• Richard Murff

I've Never Been to Katmandu (Part II)

Excerpted from Pothole of the Gods (Burnaby)

Istanbul, Turkey

November 2010: For an American traveling on a completely off-the-books errand in 2012, all of this made the world very interesting. Iran’s current regime has been monkeying around in the Lebanese civil war since before they took power in Tehran. Everyone knew that the Islamic Republic had crept into Syria, but then so had everyone else. In an age of proxy wars, how to you negotiate a settlement with half a dozen or so belligerents when only about three will admit to actually being in the fight?

Politics are muddled, and modern politics even moreso. Today’s wars serve the abstract: Economics, self-determination, nationalism and other slippery ideals that don’t always work right out of the box. Freedom is even more slippery. These are hard issues – and to look at the bill, expensive ones.

By the time I was packing for Libya, I’d been all over Hell’s half acre trying to find answers and generally confusing myself. I was getting a general idea as to how politicians, technocrats and other foreign policy experts were “losing” states left and right. And there, on the side of the Mediterranean that the Italians never managed to make fashionable, a state was being lost in real time. The noble aspirations of a people to overthrow a psychotic tyrant was being hijacked - not from the Judeo-Christian West, but from the East. By a deranged version of their own religion that was taking massive arms shipments from the Great Satan for a holy war and screaming “Death to America” while butchering Muslim Arabs.

ADMITTEDLY, THIS TRAGIC pothole of the gods is a weird place in which to see humor, but why not? Being theatrically serious about a problem may signal its gravity, but it has never helped bring about a solution.

So, I got my shots and had a check-up: my heart rate was fine and my BMI came it at ‘nicely marbled.’ I was set. I attached myself to a humanitarian aid mission to gain access to government officials as well as get a worm’s eye view of the situation on the ground. Politician lie wherever you go, but hospitals are where you universally find the rawest types of grief and joy. You can’t fake that. If there was a Why to be found, it would be here. Earnest ideology be damned, what works for the people we are trying to help? Let’s not be Boy Scouts about it, what works for the people we’re trying to cripple?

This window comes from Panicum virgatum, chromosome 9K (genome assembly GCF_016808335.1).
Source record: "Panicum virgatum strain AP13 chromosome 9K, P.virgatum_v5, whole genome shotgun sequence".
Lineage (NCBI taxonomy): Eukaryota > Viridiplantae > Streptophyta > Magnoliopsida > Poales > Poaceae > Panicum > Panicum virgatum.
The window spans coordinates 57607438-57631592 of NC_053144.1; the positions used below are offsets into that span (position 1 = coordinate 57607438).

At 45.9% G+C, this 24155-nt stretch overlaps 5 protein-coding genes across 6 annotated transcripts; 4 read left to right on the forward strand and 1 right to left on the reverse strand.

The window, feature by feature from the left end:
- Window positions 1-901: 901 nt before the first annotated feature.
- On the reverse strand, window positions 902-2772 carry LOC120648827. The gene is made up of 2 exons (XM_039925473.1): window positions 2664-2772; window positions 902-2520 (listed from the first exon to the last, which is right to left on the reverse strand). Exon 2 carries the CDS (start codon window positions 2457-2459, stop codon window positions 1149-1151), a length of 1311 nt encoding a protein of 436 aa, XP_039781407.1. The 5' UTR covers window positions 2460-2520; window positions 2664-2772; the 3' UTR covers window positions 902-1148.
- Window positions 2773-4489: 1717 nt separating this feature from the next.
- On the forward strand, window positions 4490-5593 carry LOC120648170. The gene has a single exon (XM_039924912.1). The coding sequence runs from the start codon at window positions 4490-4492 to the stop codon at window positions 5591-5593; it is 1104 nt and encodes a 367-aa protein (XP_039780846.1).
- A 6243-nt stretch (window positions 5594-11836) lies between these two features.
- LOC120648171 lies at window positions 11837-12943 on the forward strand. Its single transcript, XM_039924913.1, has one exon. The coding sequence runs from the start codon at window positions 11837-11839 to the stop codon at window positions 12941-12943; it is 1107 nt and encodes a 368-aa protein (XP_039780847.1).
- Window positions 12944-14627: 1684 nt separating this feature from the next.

Which is how I would up in Istanbul that strange morning with a bag of supplies unidentifiable if you don’t have some sort of medical degree. I knew why the Turks were jittery about that bag of donated surgical supplies, I just didn’t care. I may have been a mule, but I was a mule with my papers in order. Once in Benghazi there was no way to re-supply so those sealed tubes and gizmos and whatsits all meant life or death to some little kid with heartbroken parents. Years ago, I sat through a long, uncertain night in the hospital with my own daughter _ and have seen it since around the world. The politics and the religion of desperate parents has got nothing to do with socialism or capitalism, or whether you pray on Friday, Saturday or Sunday. It is very simple: Please God, let her make it through the night. Take me if you have to, I won’t fight it, but let her make it. See her through to the sunrise. So, I was in no mood to have the sterile material in that bag ruined by the fussy security at the Atatürk airport.

In retrospect, taking a swat at airport security was an idiotic thing to do but my conscious mind hadn’t thought about it. I’d just done it. Or my subconscious had done it while my conscious-self watched in mute horror as my arm reached out and snatched that clear box out of her hand. My conscious brain was caught between visions of Midnight Express style Turkish prison and the truism that a bold move – even a near suicidal one – is wasted on a weak follow up. There was nothing to do in the situation but to push through it and push hard. I doubled down. Like a real first-rate ass, I wagged my finger at her and said in the slow, halting words that Americans assume all foreigners understand, “Must. Not. Open.”

The other guards looked amused. “Docktor?” one asked. Turkish is a harsh language. It sounds like one of those Slavic tongues that was taken round back and roughed up by Arabic. As it was the only word we had in common, I lied. Hell, I looked like a doctor. The four guards conferred as I checked the seal (it was still good) and started to put the bag back in order without anyone’s permission. I zipped up and started off in an arrogant huff as they waved me through. Once out of sight I bolted upstairs to my flight check-in as fast as a husky middle-aged man hauling 57 pounds of badly balanced surgical supplies can. It lacked grace.

After a little more bad noise at the gate, I got both myself and the damn bag on the flight to Benghazi. Where I was promptly arrested again at customs.

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